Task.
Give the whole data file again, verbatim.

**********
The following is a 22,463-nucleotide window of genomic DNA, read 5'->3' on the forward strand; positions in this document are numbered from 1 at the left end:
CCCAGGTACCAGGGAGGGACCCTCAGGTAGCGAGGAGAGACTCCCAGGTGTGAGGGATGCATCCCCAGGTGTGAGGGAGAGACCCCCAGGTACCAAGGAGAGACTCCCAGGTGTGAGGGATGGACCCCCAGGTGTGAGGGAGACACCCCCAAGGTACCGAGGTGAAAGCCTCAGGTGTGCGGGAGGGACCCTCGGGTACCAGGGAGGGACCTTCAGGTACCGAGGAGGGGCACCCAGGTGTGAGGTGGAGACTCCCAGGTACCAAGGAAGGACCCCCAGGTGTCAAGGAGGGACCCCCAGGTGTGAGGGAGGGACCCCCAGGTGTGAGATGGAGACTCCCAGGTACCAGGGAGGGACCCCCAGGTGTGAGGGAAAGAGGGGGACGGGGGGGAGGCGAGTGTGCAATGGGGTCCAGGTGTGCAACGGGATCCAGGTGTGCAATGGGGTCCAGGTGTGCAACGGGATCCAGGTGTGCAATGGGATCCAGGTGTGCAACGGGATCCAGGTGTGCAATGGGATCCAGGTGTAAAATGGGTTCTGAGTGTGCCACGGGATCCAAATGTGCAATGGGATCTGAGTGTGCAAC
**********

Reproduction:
The following is a 22,463-nucleotide window of genomic DNA, read 5'->3' on the forward strand; positions in this document are numbered from 1 at the left end:
CCCAGGTACCAGGGAGGGACCCTCAGGTAGCGAGGAGAGACTCCCAGGTGTGAGGGATGCATCCCCAGGTGTGAGGGAGAGACCCCCAGGTACCAAGGAGAGACTCCCAGGTGTGAGGGATGGACCCCCAGGTGTGAGGGAGACACCCCCAAGGTACCGAGGTGAAAGCCTCAGGTGTGCGGGAGGGACCCTCGGGTACCAGGGAGGGACCTTCAGGTACCGAGGAGGGGCACCCAGGTGTGAGGTGGAGACTCCCAGGTACCAAGGAAGGACCCCCAGGTGTCAAGGAGGGACCCCCAGGTGTGAGGGAGGGACCCCCAGGTGTGAGATGGAGACTCCCAGGTACCAGGGAGGGACCCCCAGGTGTGAGGGAAAGAGGGGGACGGGGGGGAGGCGAGTGTGCAATGGGGTCCAGGTGTGCAACGGGATCCAGGTGTGCAATGGGGTCCAGGTGTGCAACGGGATCCAGGTGTGCAATGGGATCCAGGTGTGCAACGGGATCCAGGTGTGCAATGGGATCCAGGTGTAAAATGGGTTCTGAGTGTGCCACGGGATCCAAATGTGCAATGGGATCTGAGTGTGCAAC